2015 saw historic declines in China’s output of coal and steel—which are far from over. Falling commodity prices have brought the excess-capacity sectors to a turning point, finally forcing them to cut output. More producers will cut in 2016, at a pace similar to or faster than in 2015; the government is talking tough but prefers a gradual process.

    2
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    Gavekal Dragonomics

    Five Macro Questions For 2016

    For our first China research piece of the new year, we offer a guide to the economic outlook in the form of short answers to some big questions: Will China derail the global economy? Will the government step up policy easing? Will housing prices collapse? Will industrial profits recover? Will troubled companies lay off more workers?

    3
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    Gavekal Dragonomics

    The Year Of Peak Everything

    2015 should go down as a turning point in China's economic history: coal demand is having its biggest drop for 15 years, steel for 20, cement for 25. The previous declines in materials use were one-offs that were quickly forgotten in the ensuing boom; this time, they will be longer lasting.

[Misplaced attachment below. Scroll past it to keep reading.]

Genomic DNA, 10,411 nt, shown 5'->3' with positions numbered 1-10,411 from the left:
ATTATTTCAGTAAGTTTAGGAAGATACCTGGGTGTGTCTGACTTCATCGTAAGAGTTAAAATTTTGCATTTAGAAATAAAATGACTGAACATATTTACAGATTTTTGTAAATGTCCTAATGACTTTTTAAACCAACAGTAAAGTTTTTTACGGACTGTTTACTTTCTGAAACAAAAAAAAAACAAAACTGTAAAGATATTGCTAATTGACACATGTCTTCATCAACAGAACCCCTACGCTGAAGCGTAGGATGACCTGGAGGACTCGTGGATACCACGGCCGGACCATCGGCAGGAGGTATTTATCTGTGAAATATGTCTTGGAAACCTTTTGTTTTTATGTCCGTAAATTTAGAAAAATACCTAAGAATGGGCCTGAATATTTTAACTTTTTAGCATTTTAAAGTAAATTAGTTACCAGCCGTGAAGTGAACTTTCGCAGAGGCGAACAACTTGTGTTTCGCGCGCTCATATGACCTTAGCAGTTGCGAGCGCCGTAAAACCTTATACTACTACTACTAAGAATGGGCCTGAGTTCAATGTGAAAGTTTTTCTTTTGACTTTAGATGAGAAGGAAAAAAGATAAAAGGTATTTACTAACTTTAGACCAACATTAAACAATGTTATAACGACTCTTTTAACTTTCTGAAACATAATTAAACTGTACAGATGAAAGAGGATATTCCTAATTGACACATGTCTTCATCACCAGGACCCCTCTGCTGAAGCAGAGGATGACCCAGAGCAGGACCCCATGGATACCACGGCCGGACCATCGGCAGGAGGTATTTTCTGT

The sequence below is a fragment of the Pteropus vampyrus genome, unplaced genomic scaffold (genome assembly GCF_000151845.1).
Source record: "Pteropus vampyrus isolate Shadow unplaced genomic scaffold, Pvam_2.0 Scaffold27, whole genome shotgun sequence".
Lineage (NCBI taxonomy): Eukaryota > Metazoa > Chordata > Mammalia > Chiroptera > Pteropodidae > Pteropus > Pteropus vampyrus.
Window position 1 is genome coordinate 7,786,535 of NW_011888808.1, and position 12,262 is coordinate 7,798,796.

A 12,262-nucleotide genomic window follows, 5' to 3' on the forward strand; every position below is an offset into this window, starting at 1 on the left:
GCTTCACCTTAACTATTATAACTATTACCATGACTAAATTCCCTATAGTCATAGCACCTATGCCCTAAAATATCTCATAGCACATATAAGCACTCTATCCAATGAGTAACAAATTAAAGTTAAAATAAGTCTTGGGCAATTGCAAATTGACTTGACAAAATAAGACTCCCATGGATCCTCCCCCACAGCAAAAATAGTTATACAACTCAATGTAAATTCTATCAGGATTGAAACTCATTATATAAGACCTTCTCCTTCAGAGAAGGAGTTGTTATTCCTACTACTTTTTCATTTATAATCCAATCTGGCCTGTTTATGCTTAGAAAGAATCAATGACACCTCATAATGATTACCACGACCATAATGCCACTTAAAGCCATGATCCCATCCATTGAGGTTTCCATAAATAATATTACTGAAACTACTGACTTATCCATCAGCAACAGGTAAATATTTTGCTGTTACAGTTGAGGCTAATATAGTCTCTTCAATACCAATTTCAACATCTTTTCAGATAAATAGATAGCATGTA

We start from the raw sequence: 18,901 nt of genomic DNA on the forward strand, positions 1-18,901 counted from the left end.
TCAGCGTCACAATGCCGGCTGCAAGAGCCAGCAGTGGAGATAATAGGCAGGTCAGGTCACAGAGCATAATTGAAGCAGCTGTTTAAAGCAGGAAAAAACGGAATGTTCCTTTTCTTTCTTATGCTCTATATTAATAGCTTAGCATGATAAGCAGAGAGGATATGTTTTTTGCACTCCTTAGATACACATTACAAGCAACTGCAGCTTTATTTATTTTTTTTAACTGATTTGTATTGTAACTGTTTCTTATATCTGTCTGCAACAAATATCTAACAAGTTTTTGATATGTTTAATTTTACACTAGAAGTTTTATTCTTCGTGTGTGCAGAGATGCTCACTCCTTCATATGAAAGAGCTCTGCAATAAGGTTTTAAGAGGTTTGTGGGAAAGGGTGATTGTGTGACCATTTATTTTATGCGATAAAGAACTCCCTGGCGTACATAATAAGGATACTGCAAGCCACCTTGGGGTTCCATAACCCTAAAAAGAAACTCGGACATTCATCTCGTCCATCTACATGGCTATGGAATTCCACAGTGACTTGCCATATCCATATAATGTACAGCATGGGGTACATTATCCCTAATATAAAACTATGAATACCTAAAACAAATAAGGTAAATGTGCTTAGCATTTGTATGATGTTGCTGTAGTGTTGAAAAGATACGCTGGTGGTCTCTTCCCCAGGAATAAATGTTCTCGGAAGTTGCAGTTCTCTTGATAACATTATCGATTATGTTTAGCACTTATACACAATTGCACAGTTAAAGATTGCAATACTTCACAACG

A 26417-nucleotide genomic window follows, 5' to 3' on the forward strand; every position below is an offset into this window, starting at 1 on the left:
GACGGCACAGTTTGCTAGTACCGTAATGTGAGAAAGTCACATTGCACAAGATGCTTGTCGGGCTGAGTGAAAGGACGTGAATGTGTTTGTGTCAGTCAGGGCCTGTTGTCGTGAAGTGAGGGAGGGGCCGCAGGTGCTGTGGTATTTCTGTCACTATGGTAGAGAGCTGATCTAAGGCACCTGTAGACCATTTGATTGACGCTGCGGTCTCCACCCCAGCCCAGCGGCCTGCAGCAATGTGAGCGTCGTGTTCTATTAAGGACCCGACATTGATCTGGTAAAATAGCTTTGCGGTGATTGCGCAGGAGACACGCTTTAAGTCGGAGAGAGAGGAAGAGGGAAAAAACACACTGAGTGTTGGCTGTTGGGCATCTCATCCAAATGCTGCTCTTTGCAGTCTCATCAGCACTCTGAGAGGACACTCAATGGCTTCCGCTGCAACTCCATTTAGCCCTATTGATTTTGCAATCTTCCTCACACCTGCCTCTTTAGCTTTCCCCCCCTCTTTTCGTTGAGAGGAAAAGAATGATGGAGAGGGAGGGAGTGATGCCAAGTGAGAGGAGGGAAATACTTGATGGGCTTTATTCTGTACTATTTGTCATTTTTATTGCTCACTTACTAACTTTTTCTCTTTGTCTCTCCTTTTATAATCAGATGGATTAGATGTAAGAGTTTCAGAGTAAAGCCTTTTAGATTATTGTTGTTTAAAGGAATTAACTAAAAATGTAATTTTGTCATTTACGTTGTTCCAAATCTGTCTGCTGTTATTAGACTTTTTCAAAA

2
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    Gavekal Dragonomics

    Finding The Missing Coal

    This year statisticians decided China has actually been using about 600mn more tons of coal than previously estimated. The news is a bit awkward for official pledges to cap coal consumption and carbon emissions. But actually these new figures only reinforce our conviction that China is already very close to its peak level of coal demand.

    2
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    Gavekal Dragonomics

    The Housing Recovery Is Fading

    One of the few recent bright spots in China’s economy has been the recovery in housing sales. Unfortunately, a number of indicators show that recovery losing steam: gains in sales and prices will slow in coming months. This turn in the cycle reinforces our view that construction activity will be weak in 2016, and that more rate cuts will come, says Rosealea.

    0
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    Gavekal Research

    The Gavekal Monthly: A Possible Return Of US Inflation

    The Gavekal Monthly outlines our highest conviction ideas and summarizes the key economic, market and thematic views held by the firm’s partners and analysts. This report is an attempt to answer a question that we are often asked, but find it hard to answer: "What does Gavekal think?".

    0
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    Gavekal Dragonomics

    Housing & Construction Review 2015